Activity for the week of 26 February-4 March 2014
The Weekly Volcanic Activity Report is a cooperative project between the Smithsonian's Global Volcanism Program and the US Geological Survey's Volcano Hazards Program. Updated by 2300 UTC every Wednesday, notices of volcanic activity posted on these pages are preliminary and subject to change as events are studied in more detail. This is not a comprehensive list of all of Earth's volcanoes erupting during the week, but rather a summary of activity at volcanoes that meet criteria discussed in detail in the "Criteria and Disclaimers" section. Carefully reviewed, detailed reports on various volcanoes are published monthly in the Bulletin of the Global Volcanism Network.
New Activity / Unrest
| Eastern Java (Indonesia)
| 7.93°S, 112.308°E
| Elevation 1731 m
PVMBG noted that the Alert Level for Kelut was lowered to 2 (on a scale of 1-4) on 28 February.
Source: Pusat Vulkanologi dan Mitigasi Bencana Geologi (PVMBG, also known as CVGHM)
| 0.38°S, 100.474°E
| Elevation 2885 m
According to news articles, an explosion at Marapi on 26 February produced an ash plume that caused ashfall in areas as far as 10 km S. According to PVMBG the Alert Level remained at 2 (on a scale of 1-4).
Sources: Pusat Vulkanologi dan Mitigasi Bencana Geologi (PVMBG, also known as CVGHM), The Free Press Journal
| 14.382°N, 90.601°W
| Elevation 2569 m
INSIVUMEH reported that during 27-28 February gas-and-vapor plumes from Pacaya rose 400-500 m above the crater. Ejected tephra drifted 600 m S and SW. INSIVUMEH and CONRED noted increased activity on 2 March; at 0515 Strombolian activity at Mackenney Crater ejected material as high as 800 m and lava flows descended the W flank. Explosions produced dense ash plumes that rose 2.5 km and drifted 15 km S, SW, and W. Ashfall was reported in El Rodeo (4 km WSW), Patrocinio (about 5 km W), and Francisco de Sales (5 km N). By the next day activity had decreased, but lava flows traveled as far as 1.3 km S. Ejected tephra again drifted 600 m S and SW.
Source: Instituto Nacional de Sismologia, Vulcanologia, Meteorologia, e Hidrologia (INSIVUMEH)
| Costa Rica
| 10.2°N, 84.233°W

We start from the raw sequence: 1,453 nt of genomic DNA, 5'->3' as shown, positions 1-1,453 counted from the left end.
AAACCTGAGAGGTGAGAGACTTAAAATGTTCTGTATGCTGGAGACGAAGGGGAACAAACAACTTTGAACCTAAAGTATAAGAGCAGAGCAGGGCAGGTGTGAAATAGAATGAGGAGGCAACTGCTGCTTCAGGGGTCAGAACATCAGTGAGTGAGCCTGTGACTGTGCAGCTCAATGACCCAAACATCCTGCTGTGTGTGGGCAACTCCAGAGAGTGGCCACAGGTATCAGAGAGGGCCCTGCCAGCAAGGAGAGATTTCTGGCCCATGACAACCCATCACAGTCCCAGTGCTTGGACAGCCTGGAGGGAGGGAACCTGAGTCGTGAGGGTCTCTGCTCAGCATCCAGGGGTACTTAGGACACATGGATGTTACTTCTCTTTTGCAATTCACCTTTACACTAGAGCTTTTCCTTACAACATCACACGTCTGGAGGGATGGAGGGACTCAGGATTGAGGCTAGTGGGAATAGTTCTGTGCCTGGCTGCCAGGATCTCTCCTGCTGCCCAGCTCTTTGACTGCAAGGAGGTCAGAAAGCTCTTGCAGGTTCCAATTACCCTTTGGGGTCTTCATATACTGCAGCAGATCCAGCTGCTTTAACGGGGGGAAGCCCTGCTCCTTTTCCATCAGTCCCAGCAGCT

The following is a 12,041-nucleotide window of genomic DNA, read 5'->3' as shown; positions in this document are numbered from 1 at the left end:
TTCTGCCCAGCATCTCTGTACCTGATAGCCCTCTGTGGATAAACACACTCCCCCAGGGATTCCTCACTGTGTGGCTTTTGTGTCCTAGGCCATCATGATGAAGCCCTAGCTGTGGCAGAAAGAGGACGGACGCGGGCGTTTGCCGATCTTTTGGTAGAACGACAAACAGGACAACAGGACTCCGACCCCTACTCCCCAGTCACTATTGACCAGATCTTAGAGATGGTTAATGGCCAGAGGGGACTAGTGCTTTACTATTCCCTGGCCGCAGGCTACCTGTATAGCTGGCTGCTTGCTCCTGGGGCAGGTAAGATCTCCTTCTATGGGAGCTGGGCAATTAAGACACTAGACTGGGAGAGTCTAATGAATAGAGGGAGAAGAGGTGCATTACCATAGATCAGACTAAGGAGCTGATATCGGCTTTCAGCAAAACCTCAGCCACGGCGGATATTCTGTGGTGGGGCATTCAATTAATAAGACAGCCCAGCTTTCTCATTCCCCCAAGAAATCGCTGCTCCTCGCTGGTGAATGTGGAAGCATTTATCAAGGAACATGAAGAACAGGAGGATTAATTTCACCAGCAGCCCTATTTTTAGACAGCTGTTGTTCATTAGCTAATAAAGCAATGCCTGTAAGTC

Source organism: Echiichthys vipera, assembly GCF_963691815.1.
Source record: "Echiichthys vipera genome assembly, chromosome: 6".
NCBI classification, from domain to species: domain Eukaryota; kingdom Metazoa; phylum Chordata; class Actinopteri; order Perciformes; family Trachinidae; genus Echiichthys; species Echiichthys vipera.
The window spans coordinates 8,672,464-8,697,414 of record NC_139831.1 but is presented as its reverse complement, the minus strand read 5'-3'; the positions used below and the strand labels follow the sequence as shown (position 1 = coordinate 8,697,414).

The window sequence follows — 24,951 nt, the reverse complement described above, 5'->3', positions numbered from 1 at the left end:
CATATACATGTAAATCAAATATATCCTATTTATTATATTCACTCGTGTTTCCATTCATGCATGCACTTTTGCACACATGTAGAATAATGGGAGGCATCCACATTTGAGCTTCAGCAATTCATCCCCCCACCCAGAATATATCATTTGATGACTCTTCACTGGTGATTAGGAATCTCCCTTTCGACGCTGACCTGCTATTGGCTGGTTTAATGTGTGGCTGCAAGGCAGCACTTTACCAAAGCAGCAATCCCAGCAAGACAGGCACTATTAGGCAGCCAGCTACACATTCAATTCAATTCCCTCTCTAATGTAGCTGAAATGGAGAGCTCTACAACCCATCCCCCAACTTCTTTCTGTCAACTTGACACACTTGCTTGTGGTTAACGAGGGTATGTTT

| Elevation 2708 m
OVSICORI-UNA reported that at 0800 on 25 February officials at the Parque Nacional Volcán Poás noted that the gray crater lake had convection cells and weak fumarolic activity at the S edge of the lake around a cryptodome. At 1203 a strong phreatic explosion from Poás was recorded by webcams at the N end of the lake. The explosion ejected water, steam, gas, sediment, and rock fragments over 400 m above the lake's surface. Most of the material fell back into the lake, and onto the W, N, and E parts of the crater walls. Fumarolic activity around the cryptodome and lake convection both increased after the explosion.
Source: Observatorio Vulcanologico y Sismologico de Costa Rica-Universidad Nacional (OVSICORI-UNA)
| 19.023°N, 98.622°W
| Elevation 5393 m
On 26 February CENAPRED reported that, with support from the Navy, scientists aboard an overflight of Popocatépetl observed that lava dome 48 had been destroyed, leaving a funnel-shaped cavity about 80 m deep. A new dome 20-30 m wide was at the bottom of the cavity. On 27 February activity decreased considerably. During 27 February-3 March gas-and-steam plumes were observed drifting E, ESE, W, and NE. On 2 March an ash plume rose more than 2 km above the crater and drifted NE. On 4 March at 0552 an explosion ejected incandescent tephra 700 m onto the NE flank and produced an ash plume that rose 1.2 km. The Alert Level remained at Yellow, Phase Two.
Source: Centro Nacional de Prevencion de Desastres (CENAPRED)
| 1.467°S, 78.442°W
| Elevation 5023 m
IG reported that activity at Tungurahua was at moderate levels during 26 February-4 March; cloud cover often prevented observations. On 26 February a small pyroclastic flow traveled 400 m down the N and NW flanks. Ashfall was reported in El Manzano (8 km SW) and Palictahua. The next day seismicity increased and inflation was detected at the summit area. Diffuse vapor plumes rose from the crater during 1-2 March.
Source: Instituto Geofísico-Escuela Politécnica Nacional (IG)
| Kyushu (Japan)
| 31.593°N, 130.657°E
| Elevation 1117 m
JMA reported that during 24-28 February two explosions from Showa Crater at Aira Caldera’s Sakurajima volcano ejected tephra as far as 1,300 m. Incandescence from the crater was detected during 24-26 February. The Alert Level remained at 3 (on a scale of 1-5). The Tokyo VAAC reported explosions during 27-28 February and 2-4 March. Plumes rose to altitudes of 1.2-4 km (4,000-13,000 ft) a.s.l. and drifted W, NW, NE, SE, and S during 28 February and 2-4 March. A pilot observed ash drifting at an altitude of 1.5 km (5,000 ft) a.s.l. on 2 March.